I agree with you Joe Johnson, that we could rely just on the gospel of John as a primary. We need all three of the gospels in order to look at the life of Christ. We do need to make sure people have a concrete understanding of how the authors got their sources for their books. People always want the facts of everything. If they do not have facts, they will not believe something is true.
I think that the biggest problem in looking at “Q” for the solution of the problem with synoptic gospels does lie in the fact that we do not want the gospels to be written from some “secular” source that is not in the Bible. It almost implies that there could be some error because that source is not in the Bible. If Q was completely true and recorded the history and story of Jesus then why is it not found in the Bible? Why is it not included in the cannon of scripture? Then the question does remain that since it is not included in scripture, does that mean that their source is not completely factual? Are the gospels that we hold to as “without error” sourced from a imperfect source?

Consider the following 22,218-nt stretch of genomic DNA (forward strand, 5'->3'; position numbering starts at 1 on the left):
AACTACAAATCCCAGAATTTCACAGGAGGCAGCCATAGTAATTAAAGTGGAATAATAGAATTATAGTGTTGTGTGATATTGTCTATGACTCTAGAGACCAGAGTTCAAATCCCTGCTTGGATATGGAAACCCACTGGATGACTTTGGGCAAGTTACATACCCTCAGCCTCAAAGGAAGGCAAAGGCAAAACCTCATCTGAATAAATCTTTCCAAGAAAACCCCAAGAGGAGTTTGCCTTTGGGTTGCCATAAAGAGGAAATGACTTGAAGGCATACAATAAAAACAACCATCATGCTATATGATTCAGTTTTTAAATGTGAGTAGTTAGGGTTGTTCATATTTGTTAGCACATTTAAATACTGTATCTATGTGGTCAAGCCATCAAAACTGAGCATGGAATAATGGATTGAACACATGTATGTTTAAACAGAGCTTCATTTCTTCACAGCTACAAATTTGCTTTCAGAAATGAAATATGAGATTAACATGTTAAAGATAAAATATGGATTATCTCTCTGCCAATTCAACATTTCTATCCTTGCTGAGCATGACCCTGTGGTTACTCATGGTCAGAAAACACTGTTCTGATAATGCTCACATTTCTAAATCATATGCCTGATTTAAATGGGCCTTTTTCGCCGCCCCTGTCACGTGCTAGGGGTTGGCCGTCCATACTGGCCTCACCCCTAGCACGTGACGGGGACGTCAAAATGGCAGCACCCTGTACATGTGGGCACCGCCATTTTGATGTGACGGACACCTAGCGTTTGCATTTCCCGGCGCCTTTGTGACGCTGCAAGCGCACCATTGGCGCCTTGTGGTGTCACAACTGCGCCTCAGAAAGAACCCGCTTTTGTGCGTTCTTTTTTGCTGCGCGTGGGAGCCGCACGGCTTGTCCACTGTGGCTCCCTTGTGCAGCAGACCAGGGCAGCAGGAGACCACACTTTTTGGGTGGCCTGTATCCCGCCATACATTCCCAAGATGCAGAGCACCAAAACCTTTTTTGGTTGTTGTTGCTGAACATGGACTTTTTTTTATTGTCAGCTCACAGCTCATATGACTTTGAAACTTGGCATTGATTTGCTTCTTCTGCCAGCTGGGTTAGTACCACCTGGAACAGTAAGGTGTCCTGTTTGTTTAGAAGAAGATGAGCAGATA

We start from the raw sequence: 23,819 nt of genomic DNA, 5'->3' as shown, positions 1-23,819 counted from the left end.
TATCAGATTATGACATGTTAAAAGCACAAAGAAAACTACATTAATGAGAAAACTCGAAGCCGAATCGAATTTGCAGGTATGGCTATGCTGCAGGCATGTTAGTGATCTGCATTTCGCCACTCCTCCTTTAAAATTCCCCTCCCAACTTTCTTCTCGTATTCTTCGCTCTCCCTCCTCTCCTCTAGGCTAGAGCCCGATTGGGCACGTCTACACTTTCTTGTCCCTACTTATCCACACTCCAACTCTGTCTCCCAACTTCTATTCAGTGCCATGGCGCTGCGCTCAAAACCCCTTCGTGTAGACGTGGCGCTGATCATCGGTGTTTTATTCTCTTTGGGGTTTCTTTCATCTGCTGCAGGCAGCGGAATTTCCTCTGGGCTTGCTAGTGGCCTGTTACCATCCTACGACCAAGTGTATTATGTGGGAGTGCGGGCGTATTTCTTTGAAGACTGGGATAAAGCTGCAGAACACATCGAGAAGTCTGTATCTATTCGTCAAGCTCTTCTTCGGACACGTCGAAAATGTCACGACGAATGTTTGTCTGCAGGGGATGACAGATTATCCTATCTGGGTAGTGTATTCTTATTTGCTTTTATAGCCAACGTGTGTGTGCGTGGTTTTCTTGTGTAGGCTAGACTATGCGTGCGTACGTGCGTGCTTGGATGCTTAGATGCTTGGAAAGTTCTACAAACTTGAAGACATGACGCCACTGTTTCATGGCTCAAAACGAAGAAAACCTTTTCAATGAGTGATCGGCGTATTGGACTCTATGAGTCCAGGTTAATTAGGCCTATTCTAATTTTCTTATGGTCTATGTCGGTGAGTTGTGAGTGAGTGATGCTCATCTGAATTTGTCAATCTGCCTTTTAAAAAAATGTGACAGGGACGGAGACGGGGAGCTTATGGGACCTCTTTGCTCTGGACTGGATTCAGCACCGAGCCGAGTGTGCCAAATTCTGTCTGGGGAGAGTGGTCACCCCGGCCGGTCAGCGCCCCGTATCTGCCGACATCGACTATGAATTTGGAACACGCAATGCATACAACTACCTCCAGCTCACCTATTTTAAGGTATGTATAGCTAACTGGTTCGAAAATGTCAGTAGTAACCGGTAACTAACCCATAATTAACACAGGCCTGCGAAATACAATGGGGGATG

Every document of history does contain certain fallacies and prejudices. In fact, it is said that “history is written by the victors” (Winston Churchill). However, with scripture, you are not only relying on the historical accuracy by man, but also on the inspiration of the Holy Spirit and his guidance through the process. 2 Peter 1:21 says: “For prophecy never had its origin in the will of man, but men spoke from God as they were carried along by the Holy Spirit.” So to have a Q source for the synoptic gospels is not a huge problem. God can work in whatever way he chooses. Whether this means a literal, verbatim speaking of what he wants in his Word or an inspired, moving alongside of the writer for what to be found in his Word. I do not believe it is strange to think that God could use historical sources and tell them what was true and what is not, and also to give them the correct recollection of what Jesus said.
Brent – “written from some “secular” source that is not in the Bible.” I do not thing that Q is a secular source, and I am not sure anyone would say that. As Q us usually described, it is a sayings document created by the followers of Jesus, usually Matthew is the the best guess for a source of this material.
As a conservative evangelical who is generally OK with Q, I think that it would have accurately preserved the sayings of Jesus for the thirty odd years after the life of Jesus until the gospels are actually written.